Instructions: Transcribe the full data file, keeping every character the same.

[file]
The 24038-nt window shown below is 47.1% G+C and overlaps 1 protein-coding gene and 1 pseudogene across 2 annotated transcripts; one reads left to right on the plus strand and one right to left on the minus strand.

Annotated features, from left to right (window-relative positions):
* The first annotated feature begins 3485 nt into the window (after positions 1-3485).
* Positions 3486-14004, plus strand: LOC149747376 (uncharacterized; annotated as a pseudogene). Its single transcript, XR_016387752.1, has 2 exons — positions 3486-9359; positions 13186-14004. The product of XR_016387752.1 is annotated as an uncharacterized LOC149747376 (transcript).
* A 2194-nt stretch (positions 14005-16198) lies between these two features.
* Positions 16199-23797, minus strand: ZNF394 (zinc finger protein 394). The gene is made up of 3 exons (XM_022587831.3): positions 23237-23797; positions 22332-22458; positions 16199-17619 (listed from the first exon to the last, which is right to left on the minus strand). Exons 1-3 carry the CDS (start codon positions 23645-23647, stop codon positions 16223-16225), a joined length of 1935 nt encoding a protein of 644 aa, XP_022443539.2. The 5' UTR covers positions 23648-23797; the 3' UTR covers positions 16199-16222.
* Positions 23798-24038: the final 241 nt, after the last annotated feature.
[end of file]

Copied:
The 24038-nt window shown below is 47.1% G+C and overlaps 1 protein-coding gene and 1 pseudogene across 2 annotated transcripts; one reads left to right on the plus strand and one right to left on the minus strand.

Annotated features, from left to right (window-relative positions):
* The first annotated feature begins 3485 nt into the window (after positions 1-3485).
* Positions 3486-14004, plus strand: LOC149747376 (uncharacterized; annotated as a pseudogene). Its single transcript, XR_016387752.1, has 2 exons — positions 3486-9359; positions 13186-14004. The product of XR_016387752.1 is annotated as an uncharacterized LOC149747376 (transcript).
* A 2194-nt stretch (positions 14005-16198) lies between these two features.
* Positions 16199-23797, minus strand: ZNF394 (zinc finger protein 394). The gene is made up of 3 exons (XM_022587831.3): positions 23237-23797; positions 22332-22458; positions 16199-17619 (listed from the first exon to the last, which is right to left on the minus strand). Exons 1-3 carry the CDS (start codon positions 23645-23647, stop codon positions 16223-16225), a joined length of 1935 nt encoding a protein of 644 aa, XP_022443539.2. The 5' UTR covers positions 23648-23797; the 3' UTR covers positions 16199-16222.
* Positions 23798-24038: the final 241 nt, after the last annotated feature.